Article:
Skip and Sandy Florey moved into their Mira Mesa home in 1993, a single-story track home constructed in 1979 to the building standards of that era. Over the years, they found their house to be quite uncomfortable — too hot in the summer and too cold in the winter.

In October 2012, the Floreys attended an energy-efficiency demonstration home tour in their neighborhood hosted by the Center for Sustainable Energy. The featured home was upgraded through the Energy Upgrade California Home Upgrade™ program that focuses on whole house air sealing, insulation, sealed and insulated ducts and other measures that improve overall comfort and indoor air quality.

"We care about the environment and over the years we installed some energy-efficient appliances and put in dual-pane windows but we wanted to find out what else we could do to save energy and make our home more comfortable," Sandy said.

The next step involved having an energy assessment of their home. The assessment results and recommendations offered by the contractor showed the Floreys what they could do to address stale air and inconsistent temperatures throughout their house, safety concerns with their furnace and moisture issues in the bathrooms while saving energy.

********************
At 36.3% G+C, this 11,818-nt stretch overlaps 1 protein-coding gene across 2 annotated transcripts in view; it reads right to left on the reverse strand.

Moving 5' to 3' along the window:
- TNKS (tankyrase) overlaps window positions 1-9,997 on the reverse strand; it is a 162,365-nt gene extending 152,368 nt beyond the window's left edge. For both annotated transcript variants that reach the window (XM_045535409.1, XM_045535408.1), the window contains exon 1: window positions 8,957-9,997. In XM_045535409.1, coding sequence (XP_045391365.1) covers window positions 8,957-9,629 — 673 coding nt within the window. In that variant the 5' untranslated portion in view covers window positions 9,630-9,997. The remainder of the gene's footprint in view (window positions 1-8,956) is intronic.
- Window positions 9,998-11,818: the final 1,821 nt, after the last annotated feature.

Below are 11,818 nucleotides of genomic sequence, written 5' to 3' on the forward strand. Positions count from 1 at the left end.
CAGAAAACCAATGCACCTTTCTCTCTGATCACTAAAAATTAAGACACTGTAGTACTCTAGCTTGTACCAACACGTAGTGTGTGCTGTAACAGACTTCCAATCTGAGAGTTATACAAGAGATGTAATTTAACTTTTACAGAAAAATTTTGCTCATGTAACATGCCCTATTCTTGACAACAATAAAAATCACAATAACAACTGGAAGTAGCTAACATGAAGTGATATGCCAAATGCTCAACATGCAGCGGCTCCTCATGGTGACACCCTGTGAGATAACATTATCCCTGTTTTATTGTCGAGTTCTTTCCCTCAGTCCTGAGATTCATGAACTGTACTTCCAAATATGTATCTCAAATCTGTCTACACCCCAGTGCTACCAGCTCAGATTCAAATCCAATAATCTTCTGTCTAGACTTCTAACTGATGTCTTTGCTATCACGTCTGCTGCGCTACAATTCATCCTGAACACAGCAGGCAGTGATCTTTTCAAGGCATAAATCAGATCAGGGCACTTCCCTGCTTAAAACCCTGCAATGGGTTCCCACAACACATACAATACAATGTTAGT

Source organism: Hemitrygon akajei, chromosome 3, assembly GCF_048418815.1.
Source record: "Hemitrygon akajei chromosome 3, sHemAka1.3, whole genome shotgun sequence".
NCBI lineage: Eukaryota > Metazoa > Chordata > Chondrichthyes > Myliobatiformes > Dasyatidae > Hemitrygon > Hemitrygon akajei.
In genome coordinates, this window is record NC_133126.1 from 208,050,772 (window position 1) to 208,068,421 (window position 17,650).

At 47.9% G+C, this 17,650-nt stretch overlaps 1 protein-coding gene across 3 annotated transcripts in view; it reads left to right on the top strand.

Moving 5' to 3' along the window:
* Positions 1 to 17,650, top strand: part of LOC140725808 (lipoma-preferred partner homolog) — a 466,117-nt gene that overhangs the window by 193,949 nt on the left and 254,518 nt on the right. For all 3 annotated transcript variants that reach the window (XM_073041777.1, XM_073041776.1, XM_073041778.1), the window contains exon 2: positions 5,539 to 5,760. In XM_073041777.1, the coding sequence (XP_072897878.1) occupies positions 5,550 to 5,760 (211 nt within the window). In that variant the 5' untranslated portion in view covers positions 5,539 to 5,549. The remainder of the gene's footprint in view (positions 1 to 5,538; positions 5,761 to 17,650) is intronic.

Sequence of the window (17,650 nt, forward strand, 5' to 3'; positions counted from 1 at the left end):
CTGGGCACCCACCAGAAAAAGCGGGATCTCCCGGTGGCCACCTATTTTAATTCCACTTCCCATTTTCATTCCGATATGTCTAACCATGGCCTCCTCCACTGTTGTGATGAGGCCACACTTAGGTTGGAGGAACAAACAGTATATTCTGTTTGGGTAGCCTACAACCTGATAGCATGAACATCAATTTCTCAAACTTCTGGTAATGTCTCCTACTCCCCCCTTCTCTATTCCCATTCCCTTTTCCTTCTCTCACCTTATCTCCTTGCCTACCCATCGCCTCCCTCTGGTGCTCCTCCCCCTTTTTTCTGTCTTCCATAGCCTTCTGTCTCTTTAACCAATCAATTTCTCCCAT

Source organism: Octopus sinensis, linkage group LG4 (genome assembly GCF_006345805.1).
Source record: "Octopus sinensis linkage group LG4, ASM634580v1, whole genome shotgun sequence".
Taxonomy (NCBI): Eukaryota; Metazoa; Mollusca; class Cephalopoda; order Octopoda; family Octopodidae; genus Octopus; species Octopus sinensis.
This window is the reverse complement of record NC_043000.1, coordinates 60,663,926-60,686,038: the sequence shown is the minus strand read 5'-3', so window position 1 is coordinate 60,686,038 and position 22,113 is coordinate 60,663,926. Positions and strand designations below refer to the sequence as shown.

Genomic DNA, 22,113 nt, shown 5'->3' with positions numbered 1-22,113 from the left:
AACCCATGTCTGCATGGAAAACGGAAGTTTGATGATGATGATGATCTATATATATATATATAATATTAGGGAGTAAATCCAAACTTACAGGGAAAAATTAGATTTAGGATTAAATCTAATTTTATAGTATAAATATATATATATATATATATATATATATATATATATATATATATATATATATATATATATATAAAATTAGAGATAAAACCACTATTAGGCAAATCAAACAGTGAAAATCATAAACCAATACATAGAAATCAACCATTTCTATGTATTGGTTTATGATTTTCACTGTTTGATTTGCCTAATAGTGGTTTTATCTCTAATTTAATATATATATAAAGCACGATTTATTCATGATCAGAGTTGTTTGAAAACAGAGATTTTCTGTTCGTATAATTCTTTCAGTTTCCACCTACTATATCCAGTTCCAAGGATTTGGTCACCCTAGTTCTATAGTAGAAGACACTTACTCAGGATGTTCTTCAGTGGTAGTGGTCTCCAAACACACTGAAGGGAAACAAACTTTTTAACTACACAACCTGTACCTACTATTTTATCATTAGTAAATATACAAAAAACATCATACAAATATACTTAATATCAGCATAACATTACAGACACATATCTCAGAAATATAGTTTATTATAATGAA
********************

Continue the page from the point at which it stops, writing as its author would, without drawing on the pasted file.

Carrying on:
What the assessment found

Insulation was blown in to an average depth of 17 inches.

Some of the old ducts were disconnected, leaking 30 percent of the heated air. The attic was dirty and droppings from mice were present, and there was an insufficient amount of insulation. When they turned on the furnace, the air quality suffered because more dust was present in the air. Also, the old water heater was improperly vented, creating unsafe levels of carbon monoxide. Skip noted that the assessment process gave them the insight needed to make informed decisions.

Under the Home Upgrade program, their contractor removed the old insulation and ducts and cleaned and sealed the attic. New ducts, a heat recovery ventilation system and a high-efficiency furnace and air conditioner were installed. Blown-in insulation to a depth of 17 inches was placed in the attic. The knee walls in the attic were also insulated.